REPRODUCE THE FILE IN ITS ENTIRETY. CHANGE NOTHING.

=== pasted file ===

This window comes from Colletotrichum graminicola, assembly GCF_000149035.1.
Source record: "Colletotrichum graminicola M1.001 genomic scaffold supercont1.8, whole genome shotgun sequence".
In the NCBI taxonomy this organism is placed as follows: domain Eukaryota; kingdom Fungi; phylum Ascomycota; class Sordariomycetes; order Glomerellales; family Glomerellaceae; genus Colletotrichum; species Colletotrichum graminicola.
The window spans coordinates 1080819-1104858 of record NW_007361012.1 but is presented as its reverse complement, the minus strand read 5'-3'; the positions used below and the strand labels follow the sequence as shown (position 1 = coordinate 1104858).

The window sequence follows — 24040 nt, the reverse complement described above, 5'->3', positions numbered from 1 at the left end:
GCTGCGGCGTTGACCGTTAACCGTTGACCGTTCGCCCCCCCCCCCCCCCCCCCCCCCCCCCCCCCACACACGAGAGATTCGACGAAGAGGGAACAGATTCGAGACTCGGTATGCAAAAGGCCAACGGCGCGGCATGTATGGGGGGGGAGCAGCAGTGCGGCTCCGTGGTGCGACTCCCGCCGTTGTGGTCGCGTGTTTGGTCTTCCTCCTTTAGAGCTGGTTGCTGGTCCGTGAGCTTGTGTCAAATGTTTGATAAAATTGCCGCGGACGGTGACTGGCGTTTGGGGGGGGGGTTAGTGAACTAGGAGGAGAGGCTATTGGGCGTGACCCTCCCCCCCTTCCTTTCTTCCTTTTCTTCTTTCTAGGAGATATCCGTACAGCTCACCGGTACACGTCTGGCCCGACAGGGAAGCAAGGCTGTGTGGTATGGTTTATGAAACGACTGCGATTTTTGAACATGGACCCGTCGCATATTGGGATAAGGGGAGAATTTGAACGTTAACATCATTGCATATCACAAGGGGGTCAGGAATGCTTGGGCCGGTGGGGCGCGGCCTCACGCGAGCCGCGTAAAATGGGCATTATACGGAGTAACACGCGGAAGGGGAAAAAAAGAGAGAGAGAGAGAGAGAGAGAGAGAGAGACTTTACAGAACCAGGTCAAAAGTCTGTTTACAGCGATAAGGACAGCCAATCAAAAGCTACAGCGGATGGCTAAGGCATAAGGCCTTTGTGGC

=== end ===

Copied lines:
This window comes from Colletotrichum graminicola, assembly GCF_000149035.1.
Source record: "Colletotrichum graminicola M1.001 genomic scaffold supercont1.8, whole genome shotgun sequence".
In the NCBI taxonomy this organism is placed as follows: domain Eukaryota; kingdom Fungi; phylum Ascomycota; class Sordariomycetes; order Glomerellales; family Glomerellaceae; genus Colletotrichum; species Colletotrichum graminicola.
The window spans coordinates 1080819-1104858 of record NW_007361012.1 but is presented as its reverse complement, the minus strand read 5'-3'; the positions used below and the strand labels follow the sequence as shown (position 1 = coordinate 1104858).

The window sequence follows — 24040 nt, the reverse complement described above, 5'->3', positions numbered from 1 at the left end:
GCTGCGGCGTTGACCGTTAACCGTTGACCGTTCGCCCCCCCCCCCCCCCCCCCCCCCCCCCCCCCACACACGAGAGATTCGACGAAGAGGGAACAGATTCGAGACTCGGTATGCAAAAGGCCAACGGCGCGGCATGTATGGGGGGGGAGCAGCAGTGCGGCTCCGTGGTGCGACTCCCGCCGTTGTGGTCGCGTGTTTGGTCTTCCTCCTTTAGAGCTGGTTGCTGGTCCGTGAGCTTGTGTCAAATGTTTGATAAAATTGCCGCGGACGGTGACTGGCGTTTGGGGGGGGGGTTAGTGAACTAGGAGGAGAGGCTATTGGGCGTGACCCTCCCCCCCTTCCTTTCTTCCTTTTCTTCTTTCTAGGAGATATCCGTACAGCTCACCGGTACACGTCTGGCCCGACAGGGAAGCAAGGCTGTGTGGTATGGTTTATGAAACGACTGCGATTTTTGAACATGGACCCGTCGCATATTGGGATAAGGGGAGAATTTGAACGTTAACATCATTGCATATCACAAGGGGGTCAGGAATGCTTGGGCCGGTGGGGCGCGGCCTCACGCGAGCCGCGTAAAATGGGCATTATACGGAGTAACACGCGGAAGGGGAAAAAAAGAGAGAGAGAGAGAGAGAGAGAGAGAGAGACTTTACAGAACCAGGTCAAAAGTCTGTTTACAGCGATAAGGACAGCCAATCAAAAGCTACAGCGGATGGCTAAGGCATAAGGCCTTTGTGGC